Would you rather have good credit or no debt?
The shift from the gold standard is becoming increasingly evident as the lines between cash and credit continue to blur. Its obvious the average American doesn't have a problem acquiring debt as long as the monthly payments are low enough to manage. I must admit as a twenty-something year old woman, I'm not at all surprised to see people jumping at the opportunity to borrow more money. Since, the recession began in my late adolescence. However, it is interesting to see people avoid paying off debt in order to raise the almighty FICO score.
How Much Are You Willing to Pay for a High Credit Score?
What's even more disturbing is the amount of people deciding to carry student loan debt in order to establish long-term payment history. I understand credit is important. Especially in a debt based society but does it make sense?
According to the Federal Reserve student loan debt has surpassed credit card debt and now tops $1 trillion. It is also estimated that 9.1% of new graduates default within the first two years, according to the US Department of Education. Unfortunately, the news just keeps getting worse. The Bureau of Labor Statistics reports an unemployment rate of 7.8% for the month of September. So, the risk of default seems pretty high considering underemployment and those that have simply given up are not included in current unemployment statistics.
I strongly disagree with voluntarily carrying student loan debt because it can't be discharged unless you can prove your 100% percent disabled, in which case you have way bigger problems than personal finance. As a result, I think extending such a large debt with few repayment options and, no possibility of forgiveness isn't a fair trade for a better credit score.
I am aware there are other types of debt obtained to improve credit worthiness. However, no debt is as permanent or damaging as student loans. Here's a perfect example of why student loans should be immediately paid off.
Are You Considering All the Cost?
Our country is heading in the wrong direction with no sign of change in sight. However, an entirely different picture is being drawn by the mainstream media, who claim a rise in consumer confidence is a sign of economic recovery.
The US Census Bureau announced August retail trade sales were up 1.2% from July and 5.3% above the same time last year. This information was reported as a sign of better times which is really disheartening because no real growth has occurred.
The new increase in sales is not a response to new job creation or raised wages but increased lending. In my opinion, the housing bubble and the impeding student debt bubble is just a lending crisis in disguise. Improving credit scores in order to obtain more debt is harmful to the recipient and the country as a whole.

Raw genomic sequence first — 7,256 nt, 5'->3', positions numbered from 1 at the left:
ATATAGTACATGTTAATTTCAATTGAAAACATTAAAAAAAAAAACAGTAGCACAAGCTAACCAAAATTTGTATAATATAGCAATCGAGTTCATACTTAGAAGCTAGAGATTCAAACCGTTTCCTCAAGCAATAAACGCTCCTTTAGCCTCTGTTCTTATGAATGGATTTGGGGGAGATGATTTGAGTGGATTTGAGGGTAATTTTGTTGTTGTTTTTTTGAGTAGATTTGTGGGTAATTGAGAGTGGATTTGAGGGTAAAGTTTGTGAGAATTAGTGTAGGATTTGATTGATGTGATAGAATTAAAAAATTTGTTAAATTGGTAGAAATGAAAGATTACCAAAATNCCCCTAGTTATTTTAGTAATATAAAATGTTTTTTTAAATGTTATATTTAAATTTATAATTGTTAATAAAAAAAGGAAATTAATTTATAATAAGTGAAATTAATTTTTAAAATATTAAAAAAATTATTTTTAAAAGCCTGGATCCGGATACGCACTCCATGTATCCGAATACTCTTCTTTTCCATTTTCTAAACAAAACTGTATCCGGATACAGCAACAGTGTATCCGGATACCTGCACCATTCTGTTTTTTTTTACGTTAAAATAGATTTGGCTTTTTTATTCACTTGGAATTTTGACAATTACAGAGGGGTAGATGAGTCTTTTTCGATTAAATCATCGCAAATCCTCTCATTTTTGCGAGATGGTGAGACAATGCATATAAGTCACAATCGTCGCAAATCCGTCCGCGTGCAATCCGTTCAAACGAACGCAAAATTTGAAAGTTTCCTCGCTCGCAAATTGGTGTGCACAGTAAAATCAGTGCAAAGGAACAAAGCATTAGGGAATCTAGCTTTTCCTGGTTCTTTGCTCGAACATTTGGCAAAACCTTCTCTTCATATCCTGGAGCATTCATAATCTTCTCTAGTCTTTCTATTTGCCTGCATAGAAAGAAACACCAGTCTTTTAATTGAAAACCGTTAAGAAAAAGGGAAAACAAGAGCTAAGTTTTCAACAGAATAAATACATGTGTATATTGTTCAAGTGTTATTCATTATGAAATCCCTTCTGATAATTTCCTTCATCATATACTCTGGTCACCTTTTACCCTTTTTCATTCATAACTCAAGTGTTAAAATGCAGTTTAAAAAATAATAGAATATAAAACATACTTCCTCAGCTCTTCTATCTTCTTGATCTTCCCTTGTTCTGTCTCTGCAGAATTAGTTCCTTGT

A new normal is being created causing entitlement to spiral out of control. Everyone wants to own a house but, unfortunately not everyone can afford one. So, most people are willing to serve a 30 year sentence in order to buy their piece of The America Dream. Reality is slipping away and owing money is becoming all too normal.
The forces that be are encouraging us to carry large debts for decades. Thus, preventing us from gaining real wealth until we qualify for the senior's discount at Ihop! Consequently, most people's "assets" are leased not owned, including their house! No wonder their wanting to extend the age of retirement.
Side note: How does a homeowner lose their home? They don't! They never owned it in the first place but I digress, that's a post for another day.
At the end of the day credit should be a perk. A tool that allows you get lower insurance, better jobs, and low or no deposits when starting a new service. Perks are nice but not missed. Unfortunately, it seems some people would rather have an excellent credit score and substantial debt, than low or no credit without any financial burdens which explains why Americans are losing wealth by the minute.
We need to remember credit is nice but cash is king. Actually, I take that back. Credit isn't nice, it fact it can have sharp jagged teeth when in the wrong hands. The American dream has been hijacked and refinanced over and over again. Don't believe the hype. Digging yourself deeper and deeper in debt in order to buy things you don't own is just plan stupid. If you were considering managing debt in order to improve your credit score, I hope this article got you thinking and changed your mind.
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